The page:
Reads integer binary (fixed-point) values.

Category: | Numeric |

Windows specifics: | native floating-point representation |

See: | IBw.d Informat in SAS Formats and Informats: Reference |

specifies the width of the input field.

Default | 4 |

Range | 1–8 |

specifies the power of 10 by which to divide the input value. SAS uses the d value even if the input data contain decimal points.

Range | 0–10 |

For integer binary data, the high-order bit is the value's sign: 0 for positive values,
1 for negative.
Negative values are represented in twos-complement notation. If the informat includes
a d value,
the data value is divided by 10^{d}.

Using the IBw.d informat
requires you to understand twos complements and byte-swapped data
format.

For more information
about microcomputer fixed-point values, see Intel developer website.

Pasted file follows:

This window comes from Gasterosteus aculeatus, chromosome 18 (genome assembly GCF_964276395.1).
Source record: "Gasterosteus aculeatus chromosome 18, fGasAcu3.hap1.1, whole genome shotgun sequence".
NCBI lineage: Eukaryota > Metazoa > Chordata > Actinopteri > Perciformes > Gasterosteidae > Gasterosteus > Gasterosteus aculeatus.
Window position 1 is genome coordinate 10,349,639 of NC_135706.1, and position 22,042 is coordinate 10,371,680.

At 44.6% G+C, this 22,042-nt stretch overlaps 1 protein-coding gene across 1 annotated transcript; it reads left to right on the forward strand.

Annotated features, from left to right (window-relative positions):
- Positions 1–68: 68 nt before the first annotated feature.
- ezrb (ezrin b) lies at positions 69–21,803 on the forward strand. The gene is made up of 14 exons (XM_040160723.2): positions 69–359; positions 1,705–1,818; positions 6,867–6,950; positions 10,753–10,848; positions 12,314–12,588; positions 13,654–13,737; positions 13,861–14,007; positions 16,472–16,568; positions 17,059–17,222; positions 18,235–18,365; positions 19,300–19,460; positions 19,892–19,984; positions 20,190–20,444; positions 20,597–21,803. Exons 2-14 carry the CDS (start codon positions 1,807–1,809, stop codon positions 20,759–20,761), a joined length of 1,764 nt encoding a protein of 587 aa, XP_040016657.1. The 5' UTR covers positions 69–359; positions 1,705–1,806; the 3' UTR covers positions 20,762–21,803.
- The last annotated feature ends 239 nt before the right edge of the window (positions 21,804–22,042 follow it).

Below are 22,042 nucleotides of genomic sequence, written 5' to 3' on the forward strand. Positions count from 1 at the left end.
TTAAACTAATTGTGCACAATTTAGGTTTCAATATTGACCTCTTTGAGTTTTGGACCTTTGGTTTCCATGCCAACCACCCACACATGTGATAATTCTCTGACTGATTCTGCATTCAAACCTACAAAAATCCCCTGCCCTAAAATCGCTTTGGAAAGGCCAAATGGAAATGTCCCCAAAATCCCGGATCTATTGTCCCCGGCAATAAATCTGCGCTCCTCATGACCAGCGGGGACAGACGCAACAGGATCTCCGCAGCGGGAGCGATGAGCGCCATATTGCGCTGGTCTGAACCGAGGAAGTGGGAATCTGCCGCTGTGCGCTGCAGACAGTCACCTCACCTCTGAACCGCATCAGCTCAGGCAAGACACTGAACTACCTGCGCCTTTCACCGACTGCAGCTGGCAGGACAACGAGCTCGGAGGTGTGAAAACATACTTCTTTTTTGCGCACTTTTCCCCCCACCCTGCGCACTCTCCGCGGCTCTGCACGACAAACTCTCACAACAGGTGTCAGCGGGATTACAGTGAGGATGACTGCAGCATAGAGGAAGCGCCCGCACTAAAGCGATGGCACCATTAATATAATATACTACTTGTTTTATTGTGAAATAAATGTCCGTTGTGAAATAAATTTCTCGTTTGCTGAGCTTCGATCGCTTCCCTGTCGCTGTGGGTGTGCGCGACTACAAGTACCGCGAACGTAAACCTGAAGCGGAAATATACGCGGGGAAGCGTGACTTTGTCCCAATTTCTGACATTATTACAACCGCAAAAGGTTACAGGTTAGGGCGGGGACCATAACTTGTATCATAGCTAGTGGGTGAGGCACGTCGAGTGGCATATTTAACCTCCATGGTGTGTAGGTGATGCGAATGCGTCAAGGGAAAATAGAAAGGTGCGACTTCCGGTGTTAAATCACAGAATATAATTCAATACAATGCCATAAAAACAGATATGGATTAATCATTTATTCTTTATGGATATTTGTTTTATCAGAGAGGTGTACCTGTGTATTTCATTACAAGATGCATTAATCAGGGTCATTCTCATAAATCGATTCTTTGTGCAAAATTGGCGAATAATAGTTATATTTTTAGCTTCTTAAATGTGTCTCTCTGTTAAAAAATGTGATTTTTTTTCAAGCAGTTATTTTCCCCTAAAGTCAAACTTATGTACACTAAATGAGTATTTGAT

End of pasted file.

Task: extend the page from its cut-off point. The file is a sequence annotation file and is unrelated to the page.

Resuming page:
The IBw.d informat
and the PIBw.d informat
give you different results. The IBw.d informat
processes both positive and negative numbers and it uses the high-order
bit as the sign bit. In contrast, the PIBw.d informat
is used only for positive numbers and it does not look for a sign
bit. For example, suppose your data contain the following two-byte
(byte-swapped) value:

01 80

When you read this value
using the IB2. informat, the informat looks for the sign bit, sees
that it is on, and reads the value as −32,767. However, if
you read this value with the PIB2. informat, no sign bit is used,
and the result is 32,769.

Suppose that your data
contain the following 6-byte (byte-swapped) value:

64 00 00 00 00 00

If you read this value
using the IB6. informat, it is read as the fixed-point value 100.0.
Now suppose that your data contain the following (byte-swapped) value:

01 80Because the sign bit is set, the value is read as −32,767.

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